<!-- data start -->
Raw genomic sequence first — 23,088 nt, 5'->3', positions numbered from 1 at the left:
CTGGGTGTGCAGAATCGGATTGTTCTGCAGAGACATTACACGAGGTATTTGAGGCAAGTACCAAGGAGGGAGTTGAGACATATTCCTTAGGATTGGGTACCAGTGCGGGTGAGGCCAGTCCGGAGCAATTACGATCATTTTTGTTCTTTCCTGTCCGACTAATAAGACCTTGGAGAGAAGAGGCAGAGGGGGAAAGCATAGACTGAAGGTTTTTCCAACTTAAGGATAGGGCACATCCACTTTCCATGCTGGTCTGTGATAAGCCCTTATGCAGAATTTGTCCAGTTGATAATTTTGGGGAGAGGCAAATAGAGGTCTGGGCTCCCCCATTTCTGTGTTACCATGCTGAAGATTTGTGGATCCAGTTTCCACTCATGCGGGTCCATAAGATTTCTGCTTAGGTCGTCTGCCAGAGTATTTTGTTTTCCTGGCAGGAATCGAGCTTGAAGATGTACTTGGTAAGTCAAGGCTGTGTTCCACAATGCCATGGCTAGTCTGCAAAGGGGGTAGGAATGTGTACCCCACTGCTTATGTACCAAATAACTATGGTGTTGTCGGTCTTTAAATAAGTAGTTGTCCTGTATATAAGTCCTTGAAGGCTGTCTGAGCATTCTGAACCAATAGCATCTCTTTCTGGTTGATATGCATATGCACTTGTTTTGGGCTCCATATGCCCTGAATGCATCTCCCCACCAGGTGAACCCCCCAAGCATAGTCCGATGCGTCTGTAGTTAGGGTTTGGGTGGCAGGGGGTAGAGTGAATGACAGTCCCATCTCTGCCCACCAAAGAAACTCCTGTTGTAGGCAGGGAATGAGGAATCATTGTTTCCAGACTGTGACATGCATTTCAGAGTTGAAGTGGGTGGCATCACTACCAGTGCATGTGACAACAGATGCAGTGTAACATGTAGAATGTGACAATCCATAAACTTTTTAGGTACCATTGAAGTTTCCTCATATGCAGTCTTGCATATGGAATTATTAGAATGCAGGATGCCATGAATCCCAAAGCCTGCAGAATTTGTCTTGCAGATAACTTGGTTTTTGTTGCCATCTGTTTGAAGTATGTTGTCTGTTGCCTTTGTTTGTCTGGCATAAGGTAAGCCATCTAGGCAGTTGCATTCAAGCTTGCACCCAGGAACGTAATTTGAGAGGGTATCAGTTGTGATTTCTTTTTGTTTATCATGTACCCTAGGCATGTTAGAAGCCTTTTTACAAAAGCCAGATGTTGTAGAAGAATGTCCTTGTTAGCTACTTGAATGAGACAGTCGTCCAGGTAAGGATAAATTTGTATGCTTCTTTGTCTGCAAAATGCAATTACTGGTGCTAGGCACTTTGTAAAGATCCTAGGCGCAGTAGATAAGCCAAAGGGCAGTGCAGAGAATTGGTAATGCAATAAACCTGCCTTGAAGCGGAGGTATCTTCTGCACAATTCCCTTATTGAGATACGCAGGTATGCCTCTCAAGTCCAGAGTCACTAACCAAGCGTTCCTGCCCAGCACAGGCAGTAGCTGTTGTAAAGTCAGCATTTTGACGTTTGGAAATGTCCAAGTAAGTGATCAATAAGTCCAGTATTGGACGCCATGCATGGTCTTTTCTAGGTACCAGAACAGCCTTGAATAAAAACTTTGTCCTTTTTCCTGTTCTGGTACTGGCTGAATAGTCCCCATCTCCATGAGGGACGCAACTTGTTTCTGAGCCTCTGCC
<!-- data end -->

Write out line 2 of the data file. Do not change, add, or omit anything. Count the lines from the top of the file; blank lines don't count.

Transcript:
CTGGGTGTGCAGAATCGGATTGTTCTGCAGAGACATTACACGAGGTATTTGAGGCAAGTACCAAGGAGGGAGTTGAGACATATTCCTTAGGATTGGGTACCAGTGCGGGTGAGGCCAGTCCGGAGCAATTACGATCATTTTTGTTCTTTCCTGTCCGACTAATAAGACCTTGGAGAGAAGAGGCAGAGGGGGAAAGCATAGACTGAAGGTTTTTCCAACTTAAGGATAGGGCACATCCACTTTCCATGCTGGTCTGTGATAAGCCCTTATGCAGAATTTGTCCAGTTGATAATTTTGGGGAGAGGCAAATAGAGGTCTGGGCTCCCCCATTTCTGTGTTACCATGCTGAAGATTTGTGGATCCAGTTTCCACTCATGCGGGTCCATAAGATTTCTGCTTAGGTCGTCTGCCAGAGTATTTTGTTTTCCTGGCAGGAATCGAGCTTGAAGATGTACTTGGTAAGTCAAGGCTGTGTTCCACAATGCCATGGCTAGTCTGCAAAGGGGGTAGGAATGTGTACCCCACTGCTTATGTACCAAATAACTATGGTGTTGTCGGTCTTTAAATAAGTAGTTGTCCTGTATATAAGTCCTTGAAGGCTGTCTGAGCATTCTGAACCAATAGCATCTCTTTCTGGTTGATATGCATATGCACTTGTTTTGGGCTCCATATGCCCTGAATGCATCTCCCCACCAGGTGAACCCCCCAAGCATAGTCCGATGCGTCTGTAGTTAGGGTTTGGGTGGCAGGGGGTAGAGTGAATGACAGTCCCATCTCTGCCCACCAAAGAAACTCCTGTTGTAGGCAGGGAATGAGGAATCATTGTTTCCAGACTGTGACATGCATTTCAGAGTTGAAGTGGGTGGCATCACTACCAGTGCATGTGACAACAGATGCAGTGTAACATGTAGAATGTGACAATCCATAAACTTTTTAGGTACCATTGAAGTTTCCTCATATGCAGTCTTGCATATGGAATTATTAGAATGCAGGATGCCATGAATCCCAAAGCCTGCAGAATTTGTCTTGCAGATAACTTGGTTTTTGTTGCCATCTGTTTGAAGTATGTTGTCTGTTGCCTTTGTTTGTCTGGCATAAGGTAAGCCATCTAGGCAGTTGCATTCAAGCTTGCACCCAGGAACGTAATTTGAGAGGGTATCAGTTGTGATTTCTTTTTGTTTATCATGTACCCTAGGCATGTTAGAAGCCTTTTTACAAAAGCCAGATGTTGTAGAAGAATGTCCTTGTTAGCTACTTGAATGAGACAGTCGTCCAGGTAAGGATAAATTTGTATGCTTCTTTGTCTGCAAAATGCAATTACTGGTGCTAGGCACTTTGTAAAGATCCTAGGCGCAGTAGATAAGCCAAAGGGCAGTGCAGAGAATTGGTAATGCAATAAACCTGCCTTGAAGCGGAGGTATCTTCTGCACAATTCCCTTATTGAGATACGCAGGTATGCCTCTCAAGTCCAGAGTCACTAACCAAGCGTTCCTGCCCAGCACAGGCAGTAGCTGTTGTAAAGTCAGCATTTTGACGTTTGGAAATGTCCAAGTAAGTGATCAATAAGTCCAGTATTGGACGCCATGCATGGTCTTTTCTAGGTACCAGAACAGCCTTGAATAAAAACTTTGTCCTTTTTCCTGTTCTGGTACTGGCTGAATAGTCCCCATCTCCATGAGGGACGCAACTTGTTTCTGAGCCTCTGCC